If you’re thinking of spending money on solar lights, it’s natural to ask, “How long do solar lights last?”
Sometime soon I’ll be writing on the related question, “How long will the lights stay on each night?” but for now I’m assuming you mean, “What is the lifespan of the solar lights?”
What is the lifespan solar lights?
Short answer :
A solar light can easily last upwards of five years, though this won’t always be the case, especially with inexpensive solar lights.
If there is going to be a problem, it will often present itself early so check the warranty and return policy of the seller before you buy.
Aside from obvious damage like a broken stake, the most likely sources of failure are the battery (easy to fix) and the circuit board. (Possibly repairable, see below.) The other components tend to be quite reliable.
The components of solar lights (and their reliability)
Regardless of any fancy design, every solar light consists of roughly the same set of components. The lifespan of the solar light depends on the lifespan of these components and the care with which they are connected to each other.
The solar panel
Barring any accidental damage, solar panels have a useable life of 25 years, often more. So the solar panel itself is unlikely to be the factor that determines the lifespan of a solar light.
LEDs (light emitting diodes) last much longer than incandescent bulbs because they don’t produce anywhere near the heat of an incandescent bulb. LED lifespans upwards of 10 years are not uncommon. Like the solar panel, the LEDs are generally reliable and long lasting components of a solar light.
The rechargeable batteries
The rechargeable batteries of a solar light should provide a minimum of two years of service. In many cases they will last for three to four years. Either way, the good news is that the batteries are replaceable and inexpensive.
The circuit board
The circuit board manages the light’s daily switch from off to on to off again. It also manages the flow of energy into the rechargeable battery.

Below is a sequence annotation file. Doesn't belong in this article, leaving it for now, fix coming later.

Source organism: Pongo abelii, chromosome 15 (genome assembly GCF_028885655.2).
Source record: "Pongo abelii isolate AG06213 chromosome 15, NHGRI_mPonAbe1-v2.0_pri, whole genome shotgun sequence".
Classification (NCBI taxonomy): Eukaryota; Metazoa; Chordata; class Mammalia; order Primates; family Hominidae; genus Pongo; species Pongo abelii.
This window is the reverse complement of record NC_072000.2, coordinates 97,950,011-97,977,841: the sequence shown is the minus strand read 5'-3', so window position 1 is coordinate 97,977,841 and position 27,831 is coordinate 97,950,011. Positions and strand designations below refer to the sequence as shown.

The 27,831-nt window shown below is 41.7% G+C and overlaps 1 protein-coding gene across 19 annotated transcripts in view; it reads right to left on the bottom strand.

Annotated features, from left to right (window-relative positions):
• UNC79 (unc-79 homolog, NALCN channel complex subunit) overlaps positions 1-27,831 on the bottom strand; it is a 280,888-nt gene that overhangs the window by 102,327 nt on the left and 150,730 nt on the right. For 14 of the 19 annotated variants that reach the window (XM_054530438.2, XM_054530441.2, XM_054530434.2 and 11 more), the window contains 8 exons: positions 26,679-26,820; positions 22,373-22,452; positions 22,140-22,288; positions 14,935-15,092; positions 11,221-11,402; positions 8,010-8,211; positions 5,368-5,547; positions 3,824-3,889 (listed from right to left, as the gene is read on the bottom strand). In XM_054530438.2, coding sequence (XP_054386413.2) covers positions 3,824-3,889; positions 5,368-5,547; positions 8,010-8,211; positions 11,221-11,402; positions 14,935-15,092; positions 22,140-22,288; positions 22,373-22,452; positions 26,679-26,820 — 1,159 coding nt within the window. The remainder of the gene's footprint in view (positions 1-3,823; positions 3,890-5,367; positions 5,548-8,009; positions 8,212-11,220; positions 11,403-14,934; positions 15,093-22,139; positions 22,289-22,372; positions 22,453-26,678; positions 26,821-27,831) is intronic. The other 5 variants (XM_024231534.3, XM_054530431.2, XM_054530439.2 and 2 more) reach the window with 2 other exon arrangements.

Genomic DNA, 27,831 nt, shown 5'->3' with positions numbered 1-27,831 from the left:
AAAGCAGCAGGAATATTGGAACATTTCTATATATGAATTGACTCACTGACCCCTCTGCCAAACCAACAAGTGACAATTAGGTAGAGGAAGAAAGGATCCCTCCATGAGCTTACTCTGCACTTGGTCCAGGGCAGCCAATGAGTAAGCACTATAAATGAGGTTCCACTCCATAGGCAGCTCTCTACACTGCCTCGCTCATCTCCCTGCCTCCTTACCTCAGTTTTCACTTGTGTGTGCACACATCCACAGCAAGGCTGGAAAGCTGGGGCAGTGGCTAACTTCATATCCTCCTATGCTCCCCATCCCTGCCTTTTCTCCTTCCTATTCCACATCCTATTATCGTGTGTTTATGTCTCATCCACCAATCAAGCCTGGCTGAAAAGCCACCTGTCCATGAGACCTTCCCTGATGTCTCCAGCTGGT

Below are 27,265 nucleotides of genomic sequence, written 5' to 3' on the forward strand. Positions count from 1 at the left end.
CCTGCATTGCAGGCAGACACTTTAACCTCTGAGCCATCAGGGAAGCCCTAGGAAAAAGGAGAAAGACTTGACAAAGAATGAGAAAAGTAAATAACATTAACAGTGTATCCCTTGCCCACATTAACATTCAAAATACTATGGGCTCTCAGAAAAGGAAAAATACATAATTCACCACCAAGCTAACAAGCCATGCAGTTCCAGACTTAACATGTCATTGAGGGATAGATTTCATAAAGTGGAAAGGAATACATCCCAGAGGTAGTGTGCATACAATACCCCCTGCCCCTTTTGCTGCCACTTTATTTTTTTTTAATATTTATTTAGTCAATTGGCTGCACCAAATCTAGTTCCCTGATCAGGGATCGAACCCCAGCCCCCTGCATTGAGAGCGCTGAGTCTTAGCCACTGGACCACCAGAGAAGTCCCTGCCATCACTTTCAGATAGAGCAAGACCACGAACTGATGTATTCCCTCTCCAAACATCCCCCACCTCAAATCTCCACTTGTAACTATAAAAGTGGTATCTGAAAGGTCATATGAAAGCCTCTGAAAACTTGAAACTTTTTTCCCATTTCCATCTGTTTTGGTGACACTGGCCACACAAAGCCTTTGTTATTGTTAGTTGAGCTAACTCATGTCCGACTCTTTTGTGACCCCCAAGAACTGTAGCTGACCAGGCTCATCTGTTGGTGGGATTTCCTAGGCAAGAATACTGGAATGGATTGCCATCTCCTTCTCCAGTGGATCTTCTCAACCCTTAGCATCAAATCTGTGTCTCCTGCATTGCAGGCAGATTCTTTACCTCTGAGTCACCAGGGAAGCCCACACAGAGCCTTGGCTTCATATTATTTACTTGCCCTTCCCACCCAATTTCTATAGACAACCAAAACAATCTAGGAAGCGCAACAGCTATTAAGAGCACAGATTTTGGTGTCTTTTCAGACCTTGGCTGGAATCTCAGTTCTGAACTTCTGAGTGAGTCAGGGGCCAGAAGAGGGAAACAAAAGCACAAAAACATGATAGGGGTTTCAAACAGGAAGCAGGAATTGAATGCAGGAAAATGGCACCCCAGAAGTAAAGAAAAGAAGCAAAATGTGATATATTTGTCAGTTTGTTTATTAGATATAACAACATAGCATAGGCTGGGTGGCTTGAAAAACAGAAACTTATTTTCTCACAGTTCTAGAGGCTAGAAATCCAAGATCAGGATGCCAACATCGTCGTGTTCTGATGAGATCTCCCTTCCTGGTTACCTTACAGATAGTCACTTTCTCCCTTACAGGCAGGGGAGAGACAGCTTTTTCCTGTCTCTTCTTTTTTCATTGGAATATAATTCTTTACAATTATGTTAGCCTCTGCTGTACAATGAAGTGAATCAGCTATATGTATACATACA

Although circuit boards *can* function problem-free for decades, they are a vulnerable point in a solar light system. What can go wrong?
(For the curious, here is a deep dive into quality assurance in circuit boards. For the short version, read on…)
If poorly manufactured, dropped, or subjected to excessive vibration, elements of the circuit board can shake loose. This damage will often be invisible to non-experts. If your solar light refuses to work from the get go, or gives up the ghost early on, and you have tried these remedies to no avail, then there could be a circuit board issue and you should ask for a replacement from the seller or manufacturer. Many manufacturers are keen to protect their ratings on Amazon and will offer stellar service to see a poor review updated with a positive comment.
Moisture, not surprisingly, will also damage a circuit board. And since solar lights are often exposed to the elements, this is a potential problem. See “housing”, below, for more detail.
If dust collects on the circuit board, this too can shut things down. (True story: Years ago, my desktop PC suddenly refused to boot up. “Try vacuuming the circuit board,” said a friend. Believe it or not, this solved the problem. Just be careful to hover the vacuum nozzle above the circuit board, withour scraping or bumping the board.)
Bugs finding their way to the circuit board is another potential solar light killer.